WHU Executive Education: Can acquirer managers learn something from these findings?

NA: I believe the main takeaway from these findings is that public announcements are actually a strategic tool at the bidder’s disposal. If bidder managers know how to smartly use public disclosure as a signal, they have an advantage – in the case of M&As, for example, we show that these signaling bidders indeed achieve higher deal consummation rates, in spite of higher public competition. From an investor’s perspective, the signal, or the strategic early announcement, also leads to a more efficient takeover market.

¹Aktas, Nihat, Guosong Xu, and Burcin Yurtoglu, “She Is Mine: Determinants and Value Effects of Early Announcements in Takeovers”. Journal of Corporate Finance, Forthcoming. Available at: ssrn.com/abstract=2874336 or www.sciencedirect.com/science/article/pii/S0929119917307046.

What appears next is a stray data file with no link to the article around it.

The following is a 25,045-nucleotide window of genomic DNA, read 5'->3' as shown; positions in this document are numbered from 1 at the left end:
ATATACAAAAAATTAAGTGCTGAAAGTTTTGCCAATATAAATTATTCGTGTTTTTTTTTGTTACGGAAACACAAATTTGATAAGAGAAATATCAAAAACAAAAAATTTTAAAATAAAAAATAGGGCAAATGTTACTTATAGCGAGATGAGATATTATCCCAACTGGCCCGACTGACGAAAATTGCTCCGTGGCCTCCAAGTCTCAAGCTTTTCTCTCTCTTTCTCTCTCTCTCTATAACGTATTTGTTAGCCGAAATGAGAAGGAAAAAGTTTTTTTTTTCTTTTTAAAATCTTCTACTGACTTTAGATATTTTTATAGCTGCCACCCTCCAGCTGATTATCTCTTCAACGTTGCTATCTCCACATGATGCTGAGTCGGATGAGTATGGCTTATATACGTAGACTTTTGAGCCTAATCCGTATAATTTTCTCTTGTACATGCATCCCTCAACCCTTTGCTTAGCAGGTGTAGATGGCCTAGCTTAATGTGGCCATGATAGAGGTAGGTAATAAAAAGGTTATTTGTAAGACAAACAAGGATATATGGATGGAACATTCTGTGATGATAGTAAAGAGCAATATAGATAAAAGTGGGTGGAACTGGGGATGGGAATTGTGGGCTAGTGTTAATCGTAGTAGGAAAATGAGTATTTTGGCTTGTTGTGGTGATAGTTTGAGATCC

WHU Mergers & Acquisitions in Practice Program

WHU and PwC offer a joint Executive Education program for managers and (senior) executives. The program equips participants with the necessary tools and methods to address the main challenges related to mergers and acquisitions.

The program gives practical insights into the M&A business and will take place at WHU Campus Düsseldorf from June 6-8, 2019.

More information and application